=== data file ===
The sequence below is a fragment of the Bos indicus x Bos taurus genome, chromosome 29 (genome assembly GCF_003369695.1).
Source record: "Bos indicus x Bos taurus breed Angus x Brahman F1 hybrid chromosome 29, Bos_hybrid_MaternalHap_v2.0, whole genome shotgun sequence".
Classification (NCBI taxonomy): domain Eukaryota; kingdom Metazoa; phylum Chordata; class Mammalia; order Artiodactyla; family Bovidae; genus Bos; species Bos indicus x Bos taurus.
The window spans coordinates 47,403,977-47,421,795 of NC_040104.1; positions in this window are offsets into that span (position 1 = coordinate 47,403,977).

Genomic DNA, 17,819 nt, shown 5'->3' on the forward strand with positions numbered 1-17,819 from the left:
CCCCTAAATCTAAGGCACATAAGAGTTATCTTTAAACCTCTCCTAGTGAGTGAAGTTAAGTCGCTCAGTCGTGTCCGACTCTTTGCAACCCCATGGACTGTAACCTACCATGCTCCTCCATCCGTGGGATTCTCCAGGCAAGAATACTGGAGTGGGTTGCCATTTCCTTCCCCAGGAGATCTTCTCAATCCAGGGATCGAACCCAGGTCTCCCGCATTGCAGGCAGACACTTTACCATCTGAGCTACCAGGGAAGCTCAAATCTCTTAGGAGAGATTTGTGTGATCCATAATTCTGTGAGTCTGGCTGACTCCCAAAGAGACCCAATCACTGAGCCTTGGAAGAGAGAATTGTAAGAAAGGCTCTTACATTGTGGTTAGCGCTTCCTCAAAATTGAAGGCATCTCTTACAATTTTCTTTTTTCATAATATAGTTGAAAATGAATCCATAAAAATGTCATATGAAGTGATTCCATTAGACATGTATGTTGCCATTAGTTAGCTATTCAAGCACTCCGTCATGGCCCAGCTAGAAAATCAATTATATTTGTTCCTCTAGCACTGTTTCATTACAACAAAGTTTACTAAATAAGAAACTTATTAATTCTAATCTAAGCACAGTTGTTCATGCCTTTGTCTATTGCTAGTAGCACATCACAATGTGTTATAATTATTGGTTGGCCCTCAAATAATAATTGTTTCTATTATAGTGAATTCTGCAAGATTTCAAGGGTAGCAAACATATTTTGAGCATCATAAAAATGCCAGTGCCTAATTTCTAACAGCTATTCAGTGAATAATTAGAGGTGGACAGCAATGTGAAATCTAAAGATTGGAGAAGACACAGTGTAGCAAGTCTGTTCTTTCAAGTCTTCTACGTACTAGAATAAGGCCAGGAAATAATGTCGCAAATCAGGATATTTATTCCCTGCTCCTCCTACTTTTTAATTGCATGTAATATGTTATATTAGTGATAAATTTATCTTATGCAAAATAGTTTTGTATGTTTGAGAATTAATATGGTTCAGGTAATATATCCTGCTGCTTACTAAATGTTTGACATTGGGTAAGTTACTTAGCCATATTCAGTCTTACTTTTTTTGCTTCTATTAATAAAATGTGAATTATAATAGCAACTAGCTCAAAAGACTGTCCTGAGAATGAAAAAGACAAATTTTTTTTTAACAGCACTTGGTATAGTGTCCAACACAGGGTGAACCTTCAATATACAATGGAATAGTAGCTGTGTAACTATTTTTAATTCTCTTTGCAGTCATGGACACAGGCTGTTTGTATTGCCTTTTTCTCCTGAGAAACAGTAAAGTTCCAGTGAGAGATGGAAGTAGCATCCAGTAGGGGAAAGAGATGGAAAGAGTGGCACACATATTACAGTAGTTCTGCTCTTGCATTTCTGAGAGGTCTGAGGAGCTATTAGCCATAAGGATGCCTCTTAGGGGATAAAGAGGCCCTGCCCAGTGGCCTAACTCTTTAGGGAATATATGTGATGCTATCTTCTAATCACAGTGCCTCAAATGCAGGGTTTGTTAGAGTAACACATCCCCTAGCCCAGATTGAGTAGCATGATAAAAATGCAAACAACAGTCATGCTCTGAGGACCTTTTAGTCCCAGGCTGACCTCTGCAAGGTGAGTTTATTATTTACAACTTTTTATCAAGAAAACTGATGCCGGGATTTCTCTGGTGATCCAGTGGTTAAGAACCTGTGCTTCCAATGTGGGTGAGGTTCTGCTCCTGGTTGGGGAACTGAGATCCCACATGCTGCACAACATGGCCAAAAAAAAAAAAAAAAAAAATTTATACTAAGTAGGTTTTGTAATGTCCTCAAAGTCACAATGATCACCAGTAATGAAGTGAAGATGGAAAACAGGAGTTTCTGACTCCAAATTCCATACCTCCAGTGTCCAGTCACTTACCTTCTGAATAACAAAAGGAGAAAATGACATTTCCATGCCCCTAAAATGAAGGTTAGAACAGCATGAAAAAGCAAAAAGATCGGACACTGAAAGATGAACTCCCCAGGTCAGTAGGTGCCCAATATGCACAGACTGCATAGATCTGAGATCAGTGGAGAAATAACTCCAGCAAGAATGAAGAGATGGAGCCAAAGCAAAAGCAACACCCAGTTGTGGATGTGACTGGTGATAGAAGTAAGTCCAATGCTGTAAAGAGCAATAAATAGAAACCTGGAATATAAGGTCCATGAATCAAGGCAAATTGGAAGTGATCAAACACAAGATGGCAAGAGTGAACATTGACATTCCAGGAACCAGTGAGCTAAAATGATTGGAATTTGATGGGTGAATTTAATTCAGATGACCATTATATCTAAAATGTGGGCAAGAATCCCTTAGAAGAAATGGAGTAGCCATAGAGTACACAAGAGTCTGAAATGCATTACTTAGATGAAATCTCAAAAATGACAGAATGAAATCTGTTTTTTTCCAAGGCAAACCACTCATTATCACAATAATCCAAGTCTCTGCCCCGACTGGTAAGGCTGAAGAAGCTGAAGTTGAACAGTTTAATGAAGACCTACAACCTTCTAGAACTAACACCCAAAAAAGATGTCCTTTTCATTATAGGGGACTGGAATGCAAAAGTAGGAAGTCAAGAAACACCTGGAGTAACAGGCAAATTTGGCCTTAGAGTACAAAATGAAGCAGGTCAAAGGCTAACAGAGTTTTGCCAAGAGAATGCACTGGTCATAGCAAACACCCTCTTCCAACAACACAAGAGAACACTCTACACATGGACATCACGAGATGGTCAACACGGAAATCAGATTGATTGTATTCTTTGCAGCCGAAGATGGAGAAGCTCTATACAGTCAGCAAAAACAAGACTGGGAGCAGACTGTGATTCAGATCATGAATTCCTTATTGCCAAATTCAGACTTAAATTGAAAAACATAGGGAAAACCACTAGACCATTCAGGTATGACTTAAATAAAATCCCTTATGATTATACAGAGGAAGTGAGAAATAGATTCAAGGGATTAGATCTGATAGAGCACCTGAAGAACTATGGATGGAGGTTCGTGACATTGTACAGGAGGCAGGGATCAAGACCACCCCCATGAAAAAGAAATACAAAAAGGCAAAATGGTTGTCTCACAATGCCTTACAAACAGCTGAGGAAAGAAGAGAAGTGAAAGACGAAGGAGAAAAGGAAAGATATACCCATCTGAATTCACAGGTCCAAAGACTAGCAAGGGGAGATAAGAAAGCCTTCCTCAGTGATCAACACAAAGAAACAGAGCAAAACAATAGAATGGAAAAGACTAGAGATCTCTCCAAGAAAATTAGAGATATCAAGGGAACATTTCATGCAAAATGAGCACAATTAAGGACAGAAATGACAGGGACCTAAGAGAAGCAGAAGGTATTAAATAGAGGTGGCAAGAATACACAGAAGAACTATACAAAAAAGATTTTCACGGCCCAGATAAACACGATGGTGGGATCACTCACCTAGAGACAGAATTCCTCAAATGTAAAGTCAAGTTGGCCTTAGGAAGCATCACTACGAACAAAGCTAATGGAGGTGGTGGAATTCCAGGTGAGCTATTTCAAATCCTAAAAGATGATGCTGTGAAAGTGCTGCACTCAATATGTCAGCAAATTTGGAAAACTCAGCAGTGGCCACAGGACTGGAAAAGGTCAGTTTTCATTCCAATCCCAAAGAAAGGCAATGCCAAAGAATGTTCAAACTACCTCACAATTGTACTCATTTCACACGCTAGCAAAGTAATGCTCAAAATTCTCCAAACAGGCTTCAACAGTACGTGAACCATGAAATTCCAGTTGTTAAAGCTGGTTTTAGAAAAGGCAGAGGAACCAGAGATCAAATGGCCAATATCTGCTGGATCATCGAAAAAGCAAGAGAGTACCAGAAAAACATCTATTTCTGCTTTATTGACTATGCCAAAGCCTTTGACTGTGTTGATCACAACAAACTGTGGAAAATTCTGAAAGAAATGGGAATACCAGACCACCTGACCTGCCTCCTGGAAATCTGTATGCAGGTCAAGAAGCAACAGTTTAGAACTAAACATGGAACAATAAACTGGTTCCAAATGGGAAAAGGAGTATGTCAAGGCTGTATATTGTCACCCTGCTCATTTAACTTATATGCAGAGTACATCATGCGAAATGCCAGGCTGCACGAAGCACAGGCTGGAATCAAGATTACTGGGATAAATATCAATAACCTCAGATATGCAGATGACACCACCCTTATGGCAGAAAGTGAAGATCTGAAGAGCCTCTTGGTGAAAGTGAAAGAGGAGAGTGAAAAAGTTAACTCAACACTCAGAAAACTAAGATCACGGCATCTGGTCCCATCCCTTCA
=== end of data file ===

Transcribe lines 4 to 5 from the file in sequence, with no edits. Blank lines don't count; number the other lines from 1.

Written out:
The window spans coordinates 47,403,977-47,421,795 of NC_040104.1; positions in this window are offsets into that span (position 1 = coordinate 47,403,977).

Genomic DNA, 17,819 nt, shown 5'->3' on the forward strand with positions numbered 1-17,819 from the left: